Dr. Andrea Bundon on the importance of community conversation

Dr. Andrea Bundon joined the School of Kinesiology in 2016. Part of the sociocultural research group and the Centre for Sport and Sustainability, her research focuses on the intersections of disability, sport, and inclusion – or exclusion. “I’m really interested in how people with disabilities are engaged in physical activity and sport, what are the conditions of their participation and what are their experiences both positive and negative in these environments,” she says. “That’s the overarching theme of all the work I do, and it’s very important to me that my work is grounded in the individual’s experience and that they’re speaking for themselves. Although my methods vary across projects, the consistent theme is that I’m going to try to engage with community members in some way.”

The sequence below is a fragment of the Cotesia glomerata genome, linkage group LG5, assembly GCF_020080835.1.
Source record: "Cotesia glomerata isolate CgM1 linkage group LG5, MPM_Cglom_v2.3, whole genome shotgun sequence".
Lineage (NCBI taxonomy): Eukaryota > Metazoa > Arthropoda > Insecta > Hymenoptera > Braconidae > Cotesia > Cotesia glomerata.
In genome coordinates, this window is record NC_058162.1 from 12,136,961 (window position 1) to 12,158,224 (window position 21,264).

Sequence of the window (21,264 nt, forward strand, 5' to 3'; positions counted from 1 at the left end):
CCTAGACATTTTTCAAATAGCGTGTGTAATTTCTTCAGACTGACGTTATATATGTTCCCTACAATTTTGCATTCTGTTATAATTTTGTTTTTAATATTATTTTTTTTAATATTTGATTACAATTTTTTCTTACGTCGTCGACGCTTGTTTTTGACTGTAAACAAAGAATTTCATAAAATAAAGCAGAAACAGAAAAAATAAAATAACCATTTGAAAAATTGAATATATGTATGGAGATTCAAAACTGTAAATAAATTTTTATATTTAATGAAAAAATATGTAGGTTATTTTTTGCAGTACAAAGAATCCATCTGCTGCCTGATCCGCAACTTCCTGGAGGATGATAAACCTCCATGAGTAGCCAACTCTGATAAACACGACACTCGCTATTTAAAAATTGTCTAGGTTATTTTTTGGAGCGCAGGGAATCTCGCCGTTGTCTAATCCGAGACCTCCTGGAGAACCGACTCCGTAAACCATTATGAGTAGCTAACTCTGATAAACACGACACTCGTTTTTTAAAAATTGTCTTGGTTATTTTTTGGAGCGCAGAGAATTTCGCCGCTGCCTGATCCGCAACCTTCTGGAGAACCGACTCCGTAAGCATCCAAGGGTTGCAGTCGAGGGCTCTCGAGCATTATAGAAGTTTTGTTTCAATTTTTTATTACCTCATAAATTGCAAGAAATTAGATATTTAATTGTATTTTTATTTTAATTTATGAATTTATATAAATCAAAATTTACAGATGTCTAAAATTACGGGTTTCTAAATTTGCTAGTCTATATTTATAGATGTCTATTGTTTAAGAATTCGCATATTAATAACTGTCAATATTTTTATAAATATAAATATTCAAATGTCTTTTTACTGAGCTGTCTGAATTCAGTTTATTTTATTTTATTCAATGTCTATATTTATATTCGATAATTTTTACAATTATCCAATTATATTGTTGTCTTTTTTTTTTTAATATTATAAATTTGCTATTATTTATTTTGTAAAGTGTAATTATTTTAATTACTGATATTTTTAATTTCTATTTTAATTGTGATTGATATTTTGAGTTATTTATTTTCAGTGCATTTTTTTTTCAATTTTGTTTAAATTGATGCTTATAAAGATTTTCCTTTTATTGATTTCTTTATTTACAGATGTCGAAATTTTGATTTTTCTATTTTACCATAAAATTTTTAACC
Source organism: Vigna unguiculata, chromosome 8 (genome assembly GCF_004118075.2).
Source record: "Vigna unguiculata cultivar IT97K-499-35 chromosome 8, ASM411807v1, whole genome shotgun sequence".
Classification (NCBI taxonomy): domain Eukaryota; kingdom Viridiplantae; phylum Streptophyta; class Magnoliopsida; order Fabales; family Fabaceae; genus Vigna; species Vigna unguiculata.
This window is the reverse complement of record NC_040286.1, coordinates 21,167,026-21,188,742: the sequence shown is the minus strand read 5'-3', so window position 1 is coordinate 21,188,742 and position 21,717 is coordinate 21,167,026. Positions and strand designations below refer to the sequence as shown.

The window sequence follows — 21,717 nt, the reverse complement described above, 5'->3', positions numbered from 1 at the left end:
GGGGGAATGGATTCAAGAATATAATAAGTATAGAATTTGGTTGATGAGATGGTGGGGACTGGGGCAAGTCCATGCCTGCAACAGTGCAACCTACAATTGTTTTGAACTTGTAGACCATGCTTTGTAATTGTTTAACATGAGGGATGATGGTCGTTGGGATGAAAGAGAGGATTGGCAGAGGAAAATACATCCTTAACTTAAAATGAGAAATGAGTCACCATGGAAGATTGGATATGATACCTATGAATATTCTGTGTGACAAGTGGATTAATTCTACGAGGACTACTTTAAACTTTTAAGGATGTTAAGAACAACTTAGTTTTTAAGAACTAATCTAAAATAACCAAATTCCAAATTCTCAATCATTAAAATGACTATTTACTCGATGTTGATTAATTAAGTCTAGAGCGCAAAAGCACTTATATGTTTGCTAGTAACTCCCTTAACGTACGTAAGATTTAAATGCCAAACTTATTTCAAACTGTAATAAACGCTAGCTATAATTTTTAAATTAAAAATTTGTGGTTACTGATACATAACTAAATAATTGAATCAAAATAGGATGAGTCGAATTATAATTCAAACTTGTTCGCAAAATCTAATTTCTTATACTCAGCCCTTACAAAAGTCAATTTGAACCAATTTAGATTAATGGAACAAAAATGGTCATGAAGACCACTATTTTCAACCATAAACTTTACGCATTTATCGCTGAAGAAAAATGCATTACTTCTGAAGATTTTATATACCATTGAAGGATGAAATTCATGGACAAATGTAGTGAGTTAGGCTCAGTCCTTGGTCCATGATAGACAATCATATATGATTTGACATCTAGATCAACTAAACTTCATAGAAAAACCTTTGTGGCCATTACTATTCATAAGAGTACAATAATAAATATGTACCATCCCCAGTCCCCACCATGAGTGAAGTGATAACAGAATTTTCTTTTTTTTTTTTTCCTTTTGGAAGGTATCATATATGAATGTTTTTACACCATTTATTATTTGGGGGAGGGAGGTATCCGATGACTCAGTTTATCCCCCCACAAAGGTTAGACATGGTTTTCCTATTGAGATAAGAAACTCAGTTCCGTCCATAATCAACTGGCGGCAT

Currently, Andrea is working on a partnership project between UBC and viaSport British Columbia called Level the Field, which looks at how the BC sport sector can be made more inclusive for people with disabilities. Within this larger project, there are several sub-projects on which Andrea seeks community input and feedback, including conducting open houses where the community members come out and can share their experiences and provide comments on sports facilities and recreation programming.

“We’ve had community conversations with older adults with various age-related impairments who are living here on campus and we have invited campus partners including BodyWorks, the Wesbrook Community Centre, Athletics and Recreation, and Access and Diversity to the table to discuss what’s being done on campus and the conditions of participation for older adults with impairments,” she says.